“Rare disease” may be the biggest misnomer in the pharmaceutical industry. Around the world, 350 million people live with conditions classified as rare because each afflicts a relatively small segment of the population. In the U.S., 30 million—nearly one in 10 Americans—suffer from one of about 7,000 known rare diseases.
As it applies to this population, “rare” most aptly describes the 400 or so drugs approved to treat these thousands of disorders. That most of these diseases lack a single approved therapy reflects the enormous cost associated with their development among other considerations, and the extremely poor odds of success: More than 90% of the compounds that reach clinical testing fail—and many more never get that far.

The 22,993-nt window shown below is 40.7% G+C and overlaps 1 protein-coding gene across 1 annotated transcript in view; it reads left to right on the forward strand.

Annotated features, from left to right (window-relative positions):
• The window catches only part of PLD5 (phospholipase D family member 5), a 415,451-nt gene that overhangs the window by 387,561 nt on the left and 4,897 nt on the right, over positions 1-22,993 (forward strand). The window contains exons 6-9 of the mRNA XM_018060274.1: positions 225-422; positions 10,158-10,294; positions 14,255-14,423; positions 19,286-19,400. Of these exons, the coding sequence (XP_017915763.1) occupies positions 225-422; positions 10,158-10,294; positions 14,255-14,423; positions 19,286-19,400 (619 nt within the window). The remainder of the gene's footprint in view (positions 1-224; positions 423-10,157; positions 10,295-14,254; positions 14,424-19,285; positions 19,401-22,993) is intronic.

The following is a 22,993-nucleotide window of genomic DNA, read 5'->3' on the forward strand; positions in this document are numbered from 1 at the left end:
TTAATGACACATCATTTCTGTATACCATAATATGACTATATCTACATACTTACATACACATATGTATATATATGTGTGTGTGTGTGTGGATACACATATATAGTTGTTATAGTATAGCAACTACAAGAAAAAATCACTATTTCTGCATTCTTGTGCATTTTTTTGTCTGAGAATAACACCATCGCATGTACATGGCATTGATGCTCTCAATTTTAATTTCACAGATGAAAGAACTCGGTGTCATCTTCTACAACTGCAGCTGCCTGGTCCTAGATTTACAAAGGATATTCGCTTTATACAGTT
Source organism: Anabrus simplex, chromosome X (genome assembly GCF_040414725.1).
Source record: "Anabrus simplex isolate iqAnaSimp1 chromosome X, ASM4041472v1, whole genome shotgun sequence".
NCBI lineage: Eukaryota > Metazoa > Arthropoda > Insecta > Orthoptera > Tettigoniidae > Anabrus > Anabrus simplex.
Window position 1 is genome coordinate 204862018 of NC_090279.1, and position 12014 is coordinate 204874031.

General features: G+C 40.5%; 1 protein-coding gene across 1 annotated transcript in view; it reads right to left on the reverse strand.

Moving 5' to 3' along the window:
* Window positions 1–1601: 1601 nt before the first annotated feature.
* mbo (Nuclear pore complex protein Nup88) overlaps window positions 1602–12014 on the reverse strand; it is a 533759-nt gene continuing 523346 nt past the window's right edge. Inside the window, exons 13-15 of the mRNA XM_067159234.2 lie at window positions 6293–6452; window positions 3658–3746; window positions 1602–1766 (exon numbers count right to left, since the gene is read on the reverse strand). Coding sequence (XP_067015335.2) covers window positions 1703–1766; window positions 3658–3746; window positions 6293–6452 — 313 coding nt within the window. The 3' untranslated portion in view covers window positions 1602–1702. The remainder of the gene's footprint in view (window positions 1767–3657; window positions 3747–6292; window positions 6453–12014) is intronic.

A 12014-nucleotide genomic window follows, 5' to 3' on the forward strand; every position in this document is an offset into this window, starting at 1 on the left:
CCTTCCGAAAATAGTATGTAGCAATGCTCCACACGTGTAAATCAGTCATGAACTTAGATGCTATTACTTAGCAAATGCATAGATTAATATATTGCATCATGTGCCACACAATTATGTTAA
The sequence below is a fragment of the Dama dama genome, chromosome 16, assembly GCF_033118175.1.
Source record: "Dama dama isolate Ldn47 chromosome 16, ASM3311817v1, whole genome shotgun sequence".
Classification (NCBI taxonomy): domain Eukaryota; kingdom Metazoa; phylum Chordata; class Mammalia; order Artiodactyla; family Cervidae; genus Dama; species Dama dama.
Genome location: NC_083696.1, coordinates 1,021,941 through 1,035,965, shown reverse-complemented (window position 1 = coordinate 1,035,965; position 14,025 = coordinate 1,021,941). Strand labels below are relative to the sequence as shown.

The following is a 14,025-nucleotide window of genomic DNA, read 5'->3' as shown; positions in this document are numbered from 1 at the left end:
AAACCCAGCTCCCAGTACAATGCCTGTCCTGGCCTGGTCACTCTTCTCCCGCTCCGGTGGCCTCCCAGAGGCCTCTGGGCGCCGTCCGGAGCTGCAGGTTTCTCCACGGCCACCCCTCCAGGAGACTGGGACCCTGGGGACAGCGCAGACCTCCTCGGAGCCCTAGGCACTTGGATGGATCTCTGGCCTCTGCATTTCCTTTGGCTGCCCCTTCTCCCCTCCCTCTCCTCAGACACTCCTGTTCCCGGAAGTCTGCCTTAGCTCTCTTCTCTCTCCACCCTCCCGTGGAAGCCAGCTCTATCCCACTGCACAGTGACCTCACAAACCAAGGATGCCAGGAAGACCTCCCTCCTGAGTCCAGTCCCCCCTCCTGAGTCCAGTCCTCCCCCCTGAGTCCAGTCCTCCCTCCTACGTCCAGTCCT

But with legislation encouraging innovation in this space, companies keep trying and 2015 was a landmark year for orphan drug development, with 21 compounds approved in the U.S. and 18 in the European Union. The pharma industry forecasts a 10.5% compound annual growth rate for rare disease products through 2020, and worldwide orphan drug sales are projected to reach almost 15% of the overall prescription market in 2016 versus less than 5% in 2000.
The government strongly encourages the trend. The FDA now receives orphan drug designation requests at a rate of more than one a day and has granted orphan status more than 3,600 times since 1983. However, with the number of approved compounds still numbering just dozens annually, there’s a long way to go—and patient advocates are stepping in and playing an expanding role in drug development and regulatory review.